T-Mobile Ranks Last On Wireless Purchase Experience Survey Says JDPowers

In what can only be described as another bit of disappointing news out of JD Powers, T-Mobile has gone from first to last in the overall purchase experience index ratings. The study evaluates the three channels of contact with a wireless carrier: “phone calls with sales representatives; visits to a retail wireless store; and on the Web. Overall customer satisfaction with both full-service and non-contract branded carriers is based on six factors (in order of importance): store sales representative; website; phone sales representative; store facility; offerings and promotions; and cost of service.”

It was February 17th, 2011, almost one year ago to the date that T-Mobile continued its streak of highest overall ranking for the fourth year in a row so we’re a little saddened to see such a major drop-off year-over-year. Unfortunately, no reasoning was provided as to why T-Mobile had such a dramatic change from last year. The survey is based on responses from 3,375 wireless customers, all of whom are among current subscribers who report having a sale transaction with their current carrier within the past six months.

Let’s be honest before I sit back and listen to the inevitable flow of comments from T-Mobile customers each with their own horror story. The T-Mobile we know from the last 12 months is not the T-Mobile we know from the previous four years, it’s clear that in a AT&T world, T-Mobile lost a lot of it’s magic, or mojo if you will. As T-Mobile faces an admittedly uncertain future as they find their path for LTE, the iPhone and possibly forging spectrum deals with potential partners, we have little doubt they can and will regain their magic.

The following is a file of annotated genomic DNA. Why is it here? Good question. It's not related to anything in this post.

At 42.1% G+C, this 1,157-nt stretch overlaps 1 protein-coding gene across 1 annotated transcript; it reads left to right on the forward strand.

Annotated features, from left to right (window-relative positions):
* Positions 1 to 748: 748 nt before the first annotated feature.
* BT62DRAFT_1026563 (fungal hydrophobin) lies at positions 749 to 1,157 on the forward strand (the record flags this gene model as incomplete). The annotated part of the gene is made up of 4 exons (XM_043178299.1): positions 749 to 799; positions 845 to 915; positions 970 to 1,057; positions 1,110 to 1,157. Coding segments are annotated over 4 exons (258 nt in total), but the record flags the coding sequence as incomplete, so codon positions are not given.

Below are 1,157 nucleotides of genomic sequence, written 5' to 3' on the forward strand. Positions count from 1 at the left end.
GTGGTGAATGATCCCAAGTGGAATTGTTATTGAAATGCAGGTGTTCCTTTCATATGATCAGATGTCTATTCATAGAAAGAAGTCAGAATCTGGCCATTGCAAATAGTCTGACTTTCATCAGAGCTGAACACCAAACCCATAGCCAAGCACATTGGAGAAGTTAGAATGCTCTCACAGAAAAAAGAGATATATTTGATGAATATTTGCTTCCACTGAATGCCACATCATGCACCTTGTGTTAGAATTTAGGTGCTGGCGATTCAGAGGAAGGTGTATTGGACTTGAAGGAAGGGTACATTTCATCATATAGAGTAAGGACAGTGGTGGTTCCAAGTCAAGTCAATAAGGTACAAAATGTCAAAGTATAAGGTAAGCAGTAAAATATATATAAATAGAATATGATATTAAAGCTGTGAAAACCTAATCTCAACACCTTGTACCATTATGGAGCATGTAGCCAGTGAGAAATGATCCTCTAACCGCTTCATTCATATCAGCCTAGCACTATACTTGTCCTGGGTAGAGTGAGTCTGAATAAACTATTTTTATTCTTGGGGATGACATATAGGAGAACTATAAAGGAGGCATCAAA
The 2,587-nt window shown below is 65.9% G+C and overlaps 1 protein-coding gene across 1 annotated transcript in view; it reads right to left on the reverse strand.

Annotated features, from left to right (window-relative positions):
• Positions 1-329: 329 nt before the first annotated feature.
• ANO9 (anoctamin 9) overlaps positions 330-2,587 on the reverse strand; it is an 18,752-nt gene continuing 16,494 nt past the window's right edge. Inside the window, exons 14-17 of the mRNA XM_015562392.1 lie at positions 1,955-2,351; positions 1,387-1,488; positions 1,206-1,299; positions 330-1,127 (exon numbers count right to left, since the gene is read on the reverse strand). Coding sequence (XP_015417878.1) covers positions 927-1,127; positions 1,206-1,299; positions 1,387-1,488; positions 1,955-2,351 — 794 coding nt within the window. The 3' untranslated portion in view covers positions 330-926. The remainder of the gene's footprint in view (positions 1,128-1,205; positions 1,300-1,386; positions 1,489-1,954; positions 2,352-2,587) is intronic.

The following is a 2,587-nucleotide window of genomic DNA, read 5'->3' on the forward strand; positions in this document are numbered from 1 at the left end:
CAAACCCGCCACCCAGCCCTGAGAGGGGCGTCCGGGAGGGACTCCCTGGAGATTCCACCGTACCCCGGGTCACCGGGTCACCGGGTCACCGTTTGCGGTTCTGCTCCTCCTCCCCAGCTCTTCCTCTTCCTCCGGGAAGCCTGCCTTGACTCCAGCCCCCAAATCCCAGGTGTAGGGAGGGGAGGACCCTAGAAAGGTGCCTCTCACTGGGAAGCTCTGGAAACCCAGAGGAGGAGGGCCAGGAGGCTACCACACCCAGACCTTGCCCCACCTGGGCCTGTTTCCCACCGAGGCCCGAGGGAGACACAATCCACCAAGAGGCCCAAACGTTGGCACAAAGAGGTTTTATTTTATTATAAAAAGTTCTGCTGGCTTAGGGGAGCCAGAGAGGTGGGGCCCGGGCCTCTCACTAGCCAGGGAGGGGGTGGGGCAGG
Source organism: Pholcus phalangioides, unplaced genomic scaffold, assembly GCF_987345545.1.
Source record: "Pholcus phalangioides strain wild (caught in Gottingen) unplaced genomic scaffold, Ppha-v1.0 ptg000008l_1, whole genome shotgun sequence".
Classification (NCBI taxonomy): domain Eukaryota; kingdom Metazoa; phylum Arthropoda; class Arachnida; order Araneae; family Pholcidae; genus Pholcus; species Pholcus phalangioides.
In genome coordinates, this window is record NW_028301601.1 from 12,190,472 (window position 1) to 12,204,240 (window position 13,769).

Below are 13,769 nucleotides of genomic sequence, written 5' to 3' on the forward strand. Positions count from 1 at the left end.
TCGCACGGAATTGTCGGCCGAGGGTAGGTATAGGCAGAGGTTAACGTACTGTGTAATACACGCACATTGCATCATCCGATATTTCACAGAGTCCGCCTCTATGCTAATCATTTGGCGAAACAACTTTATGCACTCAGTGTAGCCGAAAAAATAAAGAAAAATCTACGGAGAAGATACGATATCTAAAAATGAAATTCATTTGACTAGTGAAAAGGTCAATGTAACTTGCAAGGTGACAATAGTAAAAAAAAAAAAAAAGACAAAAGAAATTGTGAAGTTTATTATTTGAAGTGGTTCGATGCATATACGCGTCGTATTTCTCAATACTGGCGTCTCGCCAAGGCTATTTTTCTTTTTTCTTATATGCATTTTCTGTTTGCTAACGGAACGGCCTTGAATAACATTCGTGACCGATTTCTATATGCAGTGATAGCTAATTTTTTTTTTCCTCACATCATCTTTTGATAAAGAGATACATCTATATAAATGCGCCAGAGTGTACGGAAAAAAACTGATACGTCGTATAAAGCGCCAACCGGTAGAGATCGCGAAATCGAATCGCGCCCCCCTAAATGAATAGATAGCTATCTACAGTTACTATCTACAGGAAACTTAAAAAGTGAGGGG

Let’s not forget that T-Mobile has taken this award 11 out of the last 15 times, the most consistent record in the industry. Unfortunately these surveys don’t reflect changes T-Mobile made in the last few months of 2011 that internally show huge increases in customer survey scores. In fact, T-Mobile saw a 32 point increase in survey scores from their low point in September to the same survey in December. However, the reporting period for these surveys ended before T-Mobile was able to show these increases. Still, no matter what I write, I know that some of you will undoubtedly post your bad experiences and argue that T-Mobile is going down the drain. That’s fine, but I urge you too look at the separation between T-Mobile and first-place leader sprint, just 7 points. Those are not unsurmountable numbers and a spread T-Mobile can easily cover as they work to revamp their customer service both inside their retail stores and through their customer service call centers and return to the T-Mobile of old.